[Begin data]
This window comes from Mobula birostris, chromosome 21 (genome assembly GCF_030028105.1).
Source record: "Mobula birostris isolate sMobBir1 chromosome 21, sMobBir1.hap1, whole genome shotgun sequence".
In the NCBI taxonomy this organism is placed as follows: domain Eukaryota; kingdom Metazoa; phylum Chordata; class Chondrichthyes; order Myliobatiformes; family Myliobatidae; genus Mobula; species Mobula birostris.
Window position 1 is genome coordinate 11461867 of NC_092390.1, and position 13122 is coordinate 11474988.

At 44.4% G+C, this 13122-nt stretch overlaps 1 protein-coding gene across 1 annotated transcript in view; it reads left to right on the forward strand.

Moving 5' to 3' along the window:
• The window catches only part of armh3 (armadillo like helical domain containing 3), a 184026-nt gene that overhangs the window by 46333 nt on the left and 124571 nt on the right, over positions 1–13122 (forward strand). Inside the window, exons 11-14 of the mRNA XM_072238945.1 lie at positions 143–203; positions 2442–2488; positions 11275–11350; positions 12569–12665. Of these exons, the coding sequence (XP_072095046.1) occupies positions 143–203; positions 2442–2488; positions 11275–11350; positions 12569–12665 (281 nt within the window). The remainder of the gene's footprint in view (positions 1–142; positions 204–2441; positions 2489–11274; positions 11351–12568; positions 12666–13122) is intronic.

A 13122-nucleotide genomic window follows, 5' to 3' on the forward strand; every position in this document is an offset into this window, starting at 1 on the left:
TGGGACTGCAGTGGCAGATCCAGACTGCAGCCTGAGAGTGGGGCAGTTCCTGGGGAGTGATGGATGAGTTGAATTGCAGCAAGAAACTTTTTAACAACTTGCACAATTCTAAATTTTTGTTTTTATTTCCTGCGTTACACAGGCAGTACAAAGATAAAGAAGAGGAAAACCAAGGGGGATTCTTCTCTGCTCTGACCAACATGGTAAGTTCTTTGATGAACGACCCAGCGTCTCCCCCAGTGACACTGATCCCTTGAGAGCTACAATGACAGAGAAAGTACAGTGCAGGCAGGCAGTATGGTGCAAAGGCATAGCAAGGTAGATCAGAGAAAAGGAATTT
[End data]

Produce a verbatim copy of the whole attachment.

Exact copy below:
This window comes from Mobula birostris, chromosome 21 (genome assembly GCF_030028105.1).
Source record: "Mobula birostris isolate sMobBir1 chromosome 21, sMobBir1.hap1, whole genome shotgun sequence".
In the NCBI taxonomy this organism is placed as follows: domain Eukaryota; kingdom Metazoa; phylum Chordata; class Chondrichthyes; order Myliobatiformes; family Myliobatidae; genus Mobula; species Mobula birostris.
Window position 1 is genome coordinate 11461867 of NC_092390.1, and position 13122 is coordinate 11474988.

At 44.4% G+C, this 13122-nt stretch overlaps 1 protein-coding gene across 1 annotated transcript in view; it reads left to right on the forward strand.

Moving 5' to 3' along the window:
• The window catches only part of armh3 (armadillo like helical domain containing 3), a 184026-nt gene that overhangs the window by 46333 nt on the left and 124571 nt on the right, over positions 1–13122 (forward strand). Inside the window, exons 11-14 of the mRNA XM_072238945.1 lie at positions 143–203; positions 2442–2488; positions 11275–11350; positions 12569–12665. Of these exons, the coding sequence (XP_072095046.1) occupies positions 143–203; positions 2442–2488; positions 11275–11350; positions 12569–12665 (281 nt within the window). The remainder of the gene's footprint in view (positions 1–142; positions 204–2441; positions 2489–11274; positions 11351–12568; positions 12666–13122) is intronic.

A 13122-nucleotide genomic window follows, 5' to 3' on the forward strand; every position in this document is an offset into this window, starting at 1 on the left:
TGGGACTGCAGTGGCAGATCCAGACTGCAGCCTGAGAGTGGGGCAGTTCCTGGGGAGTGATGGATGAGTTGAATTGCAGCAAGAAACTTTTTAACAACTTGCACAATTCTAAATTTTTGTTTTTATTTCCTGCGTTACACAGGCAGTACAAAGATAAAGAAGAGGAAAACCAAGGGGGATTCTTCTCTGCTCTGACCAACATGGTAAGTTCTTTGATGAACGACCCAGCGTCTCCCCCAGTGACACTGATCCCTTGAGAGCTACAATGACAGAGAAAGTACAGTGCAGGCAGGCAGTATGGTGCAAAGGCATAGCAAGGTAGATCAGAGAAAAGGAATTT